Are Referral Incentives a Marketing Expense

Are Referral Incentives a Marketing Expense?

When it comes to advertising your business, you’re spoilt for choice. From newspapers and magazines to social media platforms and beyond to billboards and bus shelters, promotional potential is massive. Even if your budget isn’t quite so sizeable, there are still plenty of options for you to explore.

Some businesses also use referral incentives as part of their wider marketing strategy, rewarding clients who recommend them.

What are referral incentives?

A referral incentive is something you offer to an existing customer to encourage them to recommend your product or service to their network in exchange for a reward. This strategy turns your existing customers into brand advocates.

For example, you might reward them with:

  • Cash
  • Account credit
  • Gift vouchers
  • Lower fees
  • Money off
  • Points in a loyalty scheme

The reward you offer for recommendations depends on the type of referral programme you want to run.

Do referral incentives work?

Research by Nielsen reveals that recommendations from friends are one of the most reliable forms of advertising, with 83% allowing this to influence their purchases. The same research also found customers are four times more likely to buy something when a friend refers them.

A global marketing study carried out by Radius suggests that word-of-mouth is particularly powerful amongst millennials. This group placed word-of-mouth at the top of the list of what influences them when it comes to purchasing apparel, financial products, travel, electronics, and consumer packaged goods.

Is a referral incentive an allowable marketing expense?

Yes, referral incentives do qualify as an allowable expense in the eyes of HMRC.

They’re an essential cost to the running of the business, and can therefore be deducted from income, leaving you with the profits that you pay tax on. In short, including allowable expenses on your tax return means you pay less tax.

Other allowable marketing expenses might include:

  • Website costs, such as development, hosting, and domain name.
  • Print advertising
  • Mail shots
  • Free samples

Just be aware that entertainment and hospitality, on the other hand, are not allowable marketing expenses because they’re not business critical.

How to record referral incentives for accounting purposes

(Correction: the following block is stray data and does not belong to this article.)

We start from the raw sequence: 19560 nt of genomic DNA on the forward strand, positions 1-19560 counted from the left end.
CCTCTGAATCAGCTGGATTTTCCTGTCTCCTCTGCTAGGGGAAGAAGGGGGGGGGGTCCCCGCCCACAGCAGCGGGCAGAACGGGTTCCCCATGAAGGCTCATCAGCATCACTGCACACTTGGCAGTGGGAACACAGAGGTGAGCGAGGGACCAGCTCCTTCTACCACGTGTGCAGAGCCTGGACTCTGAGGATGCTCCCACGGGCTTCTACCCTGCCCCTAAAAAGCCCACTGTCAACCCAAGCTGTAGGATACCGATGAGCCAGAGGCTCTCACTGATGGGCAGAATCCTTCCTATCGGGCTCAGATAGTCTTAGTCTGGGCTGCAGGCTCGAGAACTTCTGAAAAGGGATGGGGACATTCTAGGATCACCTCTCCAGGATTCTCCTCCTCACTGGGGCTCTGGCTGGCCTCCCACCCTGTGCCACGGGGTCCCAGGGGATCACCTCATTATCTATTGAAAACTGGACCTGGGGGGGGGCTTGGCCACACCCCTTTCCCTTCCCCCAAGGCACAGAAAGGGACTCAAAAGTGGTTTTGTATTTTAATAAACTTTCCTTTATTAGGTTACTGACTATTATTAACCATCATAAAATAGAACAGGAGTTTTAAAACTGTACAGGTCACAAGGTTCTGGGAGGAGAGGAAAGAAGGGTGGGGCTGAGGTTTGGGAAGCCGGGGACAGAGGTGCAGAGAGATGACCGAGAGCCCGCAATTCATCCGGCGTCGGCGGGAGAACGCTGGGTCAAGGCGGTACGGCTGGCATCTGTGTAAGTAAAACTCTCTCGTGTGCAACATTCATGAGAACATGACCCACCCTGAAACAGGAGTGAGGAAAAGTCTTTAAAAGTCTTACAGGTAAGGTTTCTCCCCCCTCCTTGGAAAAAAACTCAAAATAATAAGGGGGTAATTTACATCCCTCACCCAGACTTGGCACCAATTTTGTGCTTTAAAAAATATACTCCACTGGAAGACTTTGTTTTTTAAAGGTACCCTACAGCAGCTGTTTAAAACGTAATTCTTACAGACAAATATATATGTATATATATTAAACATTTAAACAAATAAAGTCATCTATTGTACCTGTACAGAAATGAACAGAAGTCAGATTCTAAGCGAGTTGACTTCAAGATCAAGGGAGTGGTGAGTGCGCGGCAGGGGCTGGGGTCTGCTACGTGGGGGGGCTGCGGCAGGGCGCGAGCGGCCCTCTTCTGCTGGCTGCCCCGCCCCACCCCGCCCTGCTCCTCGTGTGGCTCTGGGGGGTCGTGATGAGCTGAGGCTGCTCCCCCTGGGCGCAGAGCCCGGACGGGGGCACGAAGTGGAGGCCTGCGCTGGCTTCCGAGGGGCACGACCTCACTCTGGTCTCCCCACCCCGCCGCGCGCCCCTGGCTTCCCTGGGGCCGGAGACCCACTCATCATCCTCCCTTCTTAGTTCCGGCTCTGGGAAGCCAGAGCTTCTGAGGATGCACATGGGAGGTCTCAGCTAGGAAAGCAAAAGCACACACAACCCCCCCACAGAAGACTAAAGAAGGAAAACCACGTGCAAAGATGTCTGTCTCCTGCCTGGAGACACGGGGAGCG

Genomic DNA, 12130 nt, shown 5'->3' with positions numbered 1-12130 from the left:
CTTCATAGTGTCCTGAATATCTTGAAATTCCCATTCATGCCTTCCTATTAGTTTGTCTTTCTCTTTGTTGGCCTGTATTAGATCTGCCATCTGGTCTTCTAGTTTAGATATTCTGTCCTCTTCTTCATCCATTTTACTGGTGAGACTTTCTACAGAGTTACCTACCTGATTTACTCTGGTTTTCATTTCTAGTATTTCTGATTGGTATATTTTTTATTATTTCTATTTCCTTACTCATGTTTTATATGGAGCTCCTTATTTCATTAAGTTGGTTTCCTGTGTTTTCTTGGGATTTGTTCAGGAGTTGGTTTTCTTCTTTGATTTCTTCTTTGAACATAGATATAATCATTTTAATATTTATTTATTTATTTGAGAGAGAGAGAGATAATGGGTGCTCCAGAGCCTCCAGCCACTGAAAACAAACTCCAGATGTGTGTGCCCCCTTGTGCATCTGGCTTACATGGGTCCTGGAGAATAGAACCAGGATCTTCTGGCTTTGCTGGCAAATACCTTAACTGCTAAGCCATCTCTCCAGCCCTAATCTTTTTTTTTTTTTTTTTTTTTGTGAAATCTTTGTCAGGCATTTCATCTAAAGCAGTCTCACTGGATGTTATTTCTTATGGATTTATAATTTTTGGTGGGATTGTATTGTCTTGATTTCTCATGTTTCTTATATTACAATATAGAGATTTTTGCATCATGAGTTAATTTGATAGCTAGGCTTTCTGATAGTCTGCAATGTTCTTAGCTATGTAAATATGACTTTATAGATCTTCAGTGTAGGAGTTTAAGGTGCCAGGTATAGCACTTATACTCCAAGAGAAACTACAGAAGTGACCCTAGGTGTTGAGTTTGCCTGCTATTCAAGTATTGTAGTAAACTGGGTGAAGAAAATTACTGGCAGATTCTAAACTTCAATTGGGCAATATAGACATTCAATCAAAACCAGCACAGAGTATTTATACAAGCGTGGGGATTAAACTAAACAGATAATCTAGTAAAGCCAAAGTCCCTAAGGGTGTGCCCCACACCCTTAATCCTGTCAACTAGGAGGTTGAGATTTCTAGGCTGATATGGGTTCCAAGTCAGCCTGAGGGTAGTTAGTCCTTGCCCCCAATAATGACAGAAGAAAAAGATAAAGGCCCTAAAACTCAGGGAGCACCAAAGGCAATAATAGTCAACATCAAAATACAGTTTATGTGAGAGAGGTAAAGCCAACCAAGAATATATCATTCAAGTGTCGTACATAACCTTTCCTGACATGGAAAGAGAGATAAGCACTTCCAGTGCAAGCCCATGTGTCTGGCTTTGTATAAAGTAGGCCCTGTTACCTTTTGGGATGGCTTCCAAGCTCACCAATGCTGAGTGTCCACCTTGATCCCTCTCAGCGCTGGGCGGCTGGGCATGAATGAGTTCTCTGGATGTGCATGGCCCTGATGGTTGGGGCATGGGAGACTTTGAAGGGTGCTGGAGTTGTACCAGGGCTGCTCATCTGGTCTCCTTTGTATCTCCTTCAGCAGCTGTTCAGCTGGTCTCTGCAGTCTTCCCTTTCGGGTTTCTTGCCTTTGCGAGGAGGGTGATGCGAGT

You’ll need to document the referral incentives you issue as part of your regular bookkeeping process.

Experts at The Accountancy Partnership recommend that the best way to do this is by setting up a new expenses category specifically for referral fees. That way you can clearly see what they cost you (so you can check it’s worth it!), as well as making it easier to claim everything back later. It’s just another reason why accountants are so keen on good bookkeeping!

Advice on managing a referral programme

Not sure whether you should be considering running a referral programme? Here’s some advice to consider:

Set clear goals around what you want to achieve

Are you looking to accelerate business growth? Perhaps you want to supercharge revenue? Maybe you’re searching for ways to improve customer retention? Whatever your goal might be, make sure this is explicitly clear. It might affect what sort of incentive you offer, and who you offer it to.

Regularly report and review progress

It’s essential to take stock of where you’re at on a regular basis, so that you can see what’s performing well and what’s not. That way, you can adjust your strategy moving forward.

Set up some sort of tracking so that you can see the progress and success of each referral incentive. This can be done through your customer relationship manager (CRM) and by using unique referral links or coded URLs.

It will also help you understand what a new customer is worth in comparison to the referral costs incurred to engage them in the first place.

Involve your accountant in the process

Whenever money coming in or out is involved, it’s always a good idea to ensure your accountant is kept in the loop. Where referral incentives are concerned, they’ll be able to advise on what kind of reward is affordable and also make sure you remain tax-efficient and compliant in the process.

Show your appreciation

Okay, so, a customer might be getting a nice little reward for any recommendations they make but still, it’s polite to show your gratitude for their efforts. Contact your referees to say thank you – it’s a small gesture that will have a big impact.

Are referral incentives the same as affiliate marketing?

It’s easy to see how referrals and affiliate marketing can be confused or used interchangeably because both use incentives to drive new customer engagement. However, when it comes to strategy and management, the two are quite different.

The main difference is the audience who drives this new engagement. While referral incentives call upon existing customers to entice their friends, family, and contacts to purchase your product or service, affiliate marketing campaigns rely on third-party activity.

This third-party comes in the form of brand advocates who are paid a fee to drum up business for you. Normally, the brand advocate will be paid in commission, which comes from a percentage of each sale they directly motivate. This commission is something that can be agreed upon between you and any affiliate you deploy. Yep, this is how influencers make money!

Although it is a different form of marketing from referral incentives, the fees attached to any affiliate campaign you run will also be classed as an allowable expense.

Find more help in our guides and faqs, or ask a tax question for free!

Lena
I'm a Marketing Executive with a passion for all things creative and design. I graduated from Chester University in 2019 with a first class degree in Illustration with Animation.